BEIJING (Reuters) - China’s outstanding household consumer loans surged nearly 30 percent by end September from a year earlier, data showed on Friday, a day after its central bank governor issued a strong warning about the risks of rapidly rising debt.
A central bank report also showed a sharp jump of nearly 23 percent in property loans in the same period, suggesting authorities will be in no rush to remove tough cooling measures imposed over the past year to rein in soaring home prices.
On Thursday, People’s Bank of China Governor Zhou Xiaochuan issued a stark warning about asset bubbles in the world’s second-largest economy, which has posted more robust growth this year driven by government spending and record bank lending.
Speaking on the sidelines of a twice-a-decade Communist Party Congress, one of the most pivotal events in the country, Zhou said China will fend off risks from excessive optimism that could lead to a “Minsky Moment”, referring to a sudden collapse in asset prices after long periods of growth, sparked by debt or currency pressures.
While China’s debt has built up rapidly in recent years, much is held by firms under state control.
The government and China bulls argue that its debt levels are generally manageable, given that levels of sovereign and household debt are much lower than in advanced economies, while savings rates are far higher.
The central bank report on Friday, however, suggested consumers are quickly catching up in the debt race, and much of the credit growth appears linked to the property market.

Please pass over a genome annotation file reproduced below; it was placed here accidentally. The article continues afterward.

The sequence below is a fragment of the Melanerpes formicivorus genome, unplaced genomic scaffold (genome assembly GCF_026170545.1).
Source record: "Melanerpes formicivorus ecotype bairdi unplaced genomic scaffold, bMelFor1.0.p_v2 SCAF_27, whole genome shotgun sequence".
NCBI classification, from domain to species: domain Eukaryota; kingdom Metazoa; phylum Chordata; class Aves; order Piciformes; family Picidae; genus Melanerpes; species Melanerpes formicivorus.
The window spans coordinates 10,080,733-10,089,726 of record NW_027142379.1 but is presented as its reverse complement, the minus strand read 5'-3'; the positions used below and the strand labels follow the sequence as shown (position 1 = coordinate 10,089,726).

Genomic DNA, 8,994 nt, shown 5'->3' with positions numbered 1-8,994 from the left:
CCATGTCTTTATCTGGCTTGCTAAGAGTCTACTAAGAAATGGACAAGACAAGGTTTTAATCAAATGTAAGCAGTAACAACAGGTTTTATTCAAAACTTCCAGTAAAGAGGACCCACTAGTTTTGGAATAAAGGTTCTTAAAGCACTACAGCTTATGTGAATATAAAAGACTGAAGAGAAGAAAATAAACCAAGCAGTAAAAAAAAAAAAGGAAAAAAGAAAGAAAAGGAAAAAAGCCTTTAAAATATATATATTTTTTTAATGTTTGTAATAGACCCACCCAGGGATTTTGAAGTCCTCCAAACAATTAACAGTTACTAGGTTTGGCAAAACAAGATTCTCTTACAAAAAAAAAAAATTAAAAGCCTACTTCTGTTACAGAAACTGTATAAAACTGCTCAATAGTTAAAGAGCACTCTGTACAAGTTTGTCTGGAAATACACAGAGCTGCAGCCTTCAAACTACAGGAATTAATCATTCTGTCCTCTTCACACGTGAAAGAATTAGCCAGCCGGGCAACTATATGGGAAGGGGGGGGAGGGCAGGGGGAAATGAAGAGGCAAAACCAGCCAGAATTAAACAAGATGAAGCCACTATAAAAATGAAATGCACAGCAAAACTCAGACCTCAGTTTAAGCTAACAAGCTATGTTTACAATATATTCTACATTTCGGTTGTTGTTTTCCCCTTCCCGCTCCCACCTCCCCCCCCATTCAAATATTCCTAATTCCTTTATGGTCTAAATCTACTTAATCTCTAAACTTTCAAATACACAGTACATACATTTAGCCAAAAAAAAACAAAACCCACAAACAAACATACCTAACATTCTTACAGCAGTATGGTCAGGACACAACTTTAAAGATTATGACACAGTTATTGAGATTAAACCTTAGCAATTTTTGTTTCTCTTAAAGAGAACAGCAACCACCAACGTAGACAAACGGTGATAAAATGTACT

Outstanding household consumer loans in both yuan and foreign currencies totaled 30.2 trillion yuan ($4.56 trillion) by end September, jumping 29.1 percent from a year earlier.
In the first nine months of this year, China’s banks issued 5.1 trillion yuan of new household consumer loans.
Analysts suspect funds from some of these consumer loans are flowing illicitly into the property market and stock market. China recently launched probes into consumer loans that are being misused for home purchases, warning they cannot be used to “fuel property bubbles”.
Despite intensifying property curbs and higher mortgage rates, Chinese banks issued 4.4 trillion yuan ($664.70 billion) of property loans in the first nine months of this year, more than the 4.32 trillion issued in the same period last year. The figures include individual mortgages and loans for property development.
As a result, outstanding yuan-denominated property loans rose 22.8 percent by end-September from a year earlier to 31.1 trillion yuan, the central bank said.
Outstanding individual mortgage loans rose 26.2 percent to 21.1 trillion yuan. The central bank didn’t disclose the value of new mortgages issued in the first three quarters.
China will release its latest home price data on Monday. Restrictions on home buying have seen prices level out and even soften slightly in top cities in recent months, but there are signs that speculators are now moving into smaller cities and towns with fewer controls.
Economists say surging house prices will also start to weigh on consumer demand as homeowners divert more of their income to servicing their mortgages.
While China’s per capita disposable income rose at the fastest pace in 2 years in the first nine months of this year, spending growth slowed to the weakest on record.
Reporting by Yawen Chen and Elias Glenn; Editing by Kim Coghill